Diving into the depths: Milwaukee Brewers

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This is part of a 30-article series looking at each team’s depth chart headed into spring training.
Milwaukee Brewers
1. Randy Wolf
2. Yovani Gallardo
3. Doug Davis
4. Manny Parra
5. Jeff Suppan
6. Dave Bush
7. Chris Capuano
8. John Halama
9. Kameron Loe
10. Carlos Villanueva
11. Chris Narveson
12. A.J. Murray
13. Josh Butler
Wednesday’s addition of Davis complicates things, but it was necessary. Now the Brewers will have Parra, Suppan and Bush compete for two spots. Manager Ken Macha said months ago that Parra was penciled into the rotation, while the other two weren’t necessarily. If salary plays a role, then Parra might be out of luck. However, my guess here is that either Suppan or Bush will be released in spring training. It’d mean eating $12 million in Suppan’s case, but Bush, who is due about $4.25 million in arbitration, won’t have a guaranteed contract.
1. Trevor Hoffman
2. LaTroy Hawkins
3. Todd Coffey
4. Mitch Stetter
5. Carlos Villanueva
6. Claudio Vargas
7. Kameron Loe
8. Chuck Lofgren
9. John Halama
10. Tim Dillard
11. John Axford
12. Chris Smith
13. Mike Burns
14. Chris Narverson
15. Josh Butler
The bullpen is six deep with quality arms. With Villanueva and Vargas able to go multiple innings, the Brewers may opt to keep Lofgren, a Rule 5 pick, as a second lefty specialist.

1. Gregg Zaun
2. George Kottaras
3. Jonathan Lucroy
4. Matt Treanor
5. Angel Salome
First base
1. Prince Fielder
2. Casey McGehee
3. Adam Heether
Second base
1. Rickie Weeks
2. Craig Counsell
3. Hernan Iribarren
4. Luis Cruz
Third base
1. Casey McGehee
2. Mat Gamel
3. Craig Counsell
1. Alcides Escobar
2. Craig Counsell
3. Luis Cruz
The only question left with regards to the starting lineup is whether Lucroy can win some sort of job-sharing arrangement with Zaun. The Brewers won’t keep the 23-year-old as a true backup, so if Zaun is going to be the starter, then Lucroy would head to Triple-A and Kottaras would likely stick over Treanor.
Gamel seems set to return to Triple-A, even though his showing in 128 at-bats for the Brewers last season suggested that he was ready for the majors. He’ll be available if McGehee stumbles as a sophomore.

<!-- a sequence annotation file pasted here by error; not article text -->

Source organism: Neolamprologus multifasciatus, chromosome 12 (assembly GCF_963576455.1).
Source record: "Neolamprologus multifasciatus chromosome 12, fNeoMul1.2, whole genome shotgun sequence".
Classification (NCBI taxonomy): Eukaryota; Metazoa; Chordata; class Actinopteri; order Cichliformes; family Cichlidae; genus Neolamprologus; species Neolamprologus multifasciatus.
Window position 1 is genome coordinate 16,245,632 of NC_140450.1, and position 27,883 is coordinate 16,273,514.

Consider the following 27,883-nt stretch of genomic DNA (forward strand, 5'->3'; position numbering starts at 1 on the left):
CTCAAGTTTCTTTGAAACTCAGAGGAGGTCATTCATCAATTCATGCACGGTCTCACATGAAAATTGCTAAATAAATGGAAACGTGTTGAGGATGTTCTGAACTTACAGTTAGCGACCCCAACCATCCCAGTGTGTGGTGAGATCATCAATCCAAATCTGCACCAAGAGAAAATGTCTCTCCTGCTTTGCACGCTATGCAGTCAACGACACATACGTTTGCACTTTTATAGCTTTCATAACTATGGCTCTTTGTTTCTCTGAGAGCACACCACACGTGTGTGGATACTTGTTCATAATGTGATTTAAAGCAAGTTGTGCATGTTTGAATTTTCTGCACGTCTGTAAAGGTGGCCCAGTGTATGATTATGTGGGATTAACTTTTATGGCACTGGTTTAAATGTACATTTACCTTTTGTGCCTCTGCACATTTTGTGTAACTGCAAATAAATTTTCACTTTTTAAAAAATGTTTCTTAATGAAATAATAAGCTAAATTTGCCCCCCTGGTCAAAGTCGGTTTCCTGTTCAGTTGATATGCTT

Left field
1. Ryan Braun
2. Jody Gerut
3. Trent Oeltjen
4. Adam Stern
Center field
1. Carlos Gomez
2. Jody Gerut
3. Lorenzo Cain
4. Adam Stern
Right field
1. Corey Hart
2. Jody Gerut
3. Lorenzo Cain
4. Trent Oeltjen
The Brewers will probably pick up a fifth outfielder from the bargain rack as we get closer to spring training. Ideally, it’d be a right-handed hitter capable of providing a little punch off the bench. Marcus Thames will probably be out of their price range, but Reed Johnson or Rocco Baldelli could work.

Diamondbacks fire pitching coach Mike Harkey

Oliver Perez, Mike Harkey
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Nick Piecoro of the Arizona Republic reports that the Diamondbacks have fired pitching coach Mike Harkey following a season in which the staff ranked ninth among NL teams in runs allowed.

That actually represents a big improvement from last season, when the Diamondbacks allowed the second-most runs in the league in Harkey’s first year as pitching coach, but the Tony La Russa-led front office has decided to make a change.

Prior to joining the Diamondbacks two offseasons ago Harkey served as the Yankees’ bullpen coach from 2008-2013. He pitched eight seasons in the majors.

Nats expected to consider Cal Ripken for the manager job

Cal Ripken Jr

FOX Sports’ Jon Morosi reports that the Nationals are expected to consider Cal Ripken Jr. for their managerial vacancy. Ripken, of course, was recently reported to have been considered by the club the last time the job was open.

This could be a courtesy. And if you’re a Nats fan, you have to hope it is, right? Because the single biggest argument in favor of Matt Williams when he was hired was that he was a top player in his day, wasn’t too far removed from his playing career and could be a good clubhouse guy who understood what made major leaguers tick. His lack of experience was brushed off. All of which would be the same thing for Ripken, except he doesn’t even have the coaching experience Williams had and is even farther removed from his playing days.

I know he’s famous and everything, but if the Nationals’ 2015 season is evidence of anything, perhaps it should be evidence that sometimes it’s useful to have a manager who has actually, you know, made a pitching change once in his professional life.